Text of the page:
When school is out children will walk down the roads home.  You see them coming in a sea of school colors.  Uniforms are required for school here.  No uniform, no school.

more children on the road

As we near the school children fill the road.

The road narrows

As we near the church the road narrows and we walk the last few blocks.

geese on the parsonage lawn


Chickens in the window of a derelict buildingI thought this flower was interesting



as was this weed

Emangweni church

Emangweni mission station was started in the 1880’s.  I’m not sure when the church building was built, but the plaque outside the church finishes it’s roll of missionaries in the 1960’s.

church bell

The church bell was elegant despite the disrepair of the bell tower.

Mark in the "garden"

Emangweni is one of the spots that an earlier group put in irrigation pipe to help grow veggies in the dry season.  Unfortunately the garden has still not been dug, nor fenced.  You can see the stand for the irrigation line by Mark’s feet.

Inside the church

We discussed what has been done,and what they need to do to get the project going.  We can help with supplies, they must supply the labor.

Interestingly local yards are full of gardens, even the school has a veggie and flower garden and yet the church garden cannot get going.  We suggest a 4-H type relationship with the school children to help get the project rolling.  The irrigation pipes are new to the area and will help create interest in the church garden if they can get it going.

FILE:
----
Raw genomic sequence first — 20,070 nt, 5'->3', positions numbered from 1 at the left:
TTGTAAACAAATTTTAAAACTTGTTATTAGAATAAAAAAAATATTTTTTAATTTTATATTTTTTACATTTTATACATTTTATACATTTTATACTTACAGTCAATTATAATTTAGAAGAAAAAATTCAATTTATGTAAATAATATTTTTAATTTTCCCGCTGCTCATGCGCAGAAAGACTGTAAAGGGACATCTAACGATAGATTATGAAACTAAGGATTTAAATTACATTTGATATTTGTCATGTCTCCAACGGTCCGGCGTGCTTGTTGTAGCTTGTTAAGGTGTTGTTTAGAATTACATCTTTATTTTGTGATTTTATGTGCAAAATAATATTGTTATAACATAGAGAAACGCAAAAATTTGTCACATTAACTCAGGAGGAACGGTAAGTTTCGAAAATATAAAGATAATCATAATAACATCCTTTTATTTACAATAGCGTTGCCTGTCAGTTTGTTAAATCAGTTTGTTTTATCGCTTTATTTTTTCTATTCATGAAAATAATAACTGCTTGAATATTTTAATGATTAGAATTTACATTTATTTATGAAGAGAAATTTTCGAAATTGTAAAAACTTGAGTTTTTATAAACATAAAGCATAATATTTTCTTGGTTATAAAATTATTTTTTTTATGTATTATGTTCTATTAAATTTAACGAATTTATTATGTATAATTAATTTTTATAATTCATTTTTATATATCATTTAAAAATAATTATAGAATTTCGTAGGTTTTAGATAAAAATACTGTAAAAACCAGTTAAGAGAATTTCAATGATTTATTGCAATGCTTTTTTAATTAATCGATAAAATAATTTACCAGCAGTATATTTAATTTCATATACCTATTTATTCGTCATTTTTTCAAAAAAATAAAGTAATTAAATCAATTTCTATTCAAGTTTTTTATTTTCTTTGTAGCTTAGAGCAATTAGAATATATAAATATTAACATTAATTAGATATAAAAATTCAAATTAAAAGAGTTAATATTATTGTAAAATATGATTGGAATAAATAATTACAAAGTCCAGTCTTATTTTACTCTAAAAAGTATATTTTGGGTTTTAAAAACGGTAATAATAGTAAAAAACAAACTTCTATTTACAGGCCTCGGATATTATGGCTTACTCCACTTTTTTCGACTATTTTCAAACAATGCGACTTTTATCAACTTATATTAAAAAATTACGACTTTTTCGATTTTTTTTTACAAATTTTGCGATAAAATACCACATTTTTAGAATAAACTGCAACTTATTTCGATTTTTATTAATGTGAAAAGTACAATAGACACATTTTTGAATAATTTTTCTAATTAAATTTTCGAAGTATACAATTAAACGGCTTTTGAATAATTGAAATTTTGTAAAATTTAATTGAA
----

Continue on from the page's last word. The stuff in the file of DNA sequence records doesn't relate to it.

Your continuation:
We return to Kwazamokuhle with muddy boots on the muddy roads.

A partnership meeting of the Shetek/Ondini committee is held when we return.  There are 9 from the Ondini circuit and 5 of us from Shetek.  Among items discussed are:

  • How the projects are going.
  • How to keep communication flowing across the distance between us.
  • A possible visit from the Ondini Circuit in 2012.

Tidbits of information that were of interest to me are:

  • There was no rain at the Centre from April to October 2010.
  • When the rains started they would not stop.  This made planting and weeding very difficult.
  • Local people are paid R50 ($6.88) per day to work the gardens, morning tea and lunch are supplied.

VBS extras presented

The extra items from the VBS program were officially presented to the people of the circuit.  Several had heard from participants in the program and there was a lot of excitement as the goods were examined.

More frustration, this time for the cooks, as it is discovered that the gas tanks are empty and they cannot cook for us.  Our guest house has an electric stove so we cook up fried eggs and hot dogs.  Add some beer and ice cream and we do very well.

Mark has been waiting for the group to hit the wall.  The time came for the other two groups when all of the frustration of working in a foreign country, lack of sleep and distance from loved ones all piles up and gets everyone depressed.  Despite the frustrations of the day this group is upbeat, enthusiastic and still ready to go.  This is a wonderful group to travel and work with.

Rain falls again to cool the evening.  It has been a good day.  It will be a busy day again tomorrow.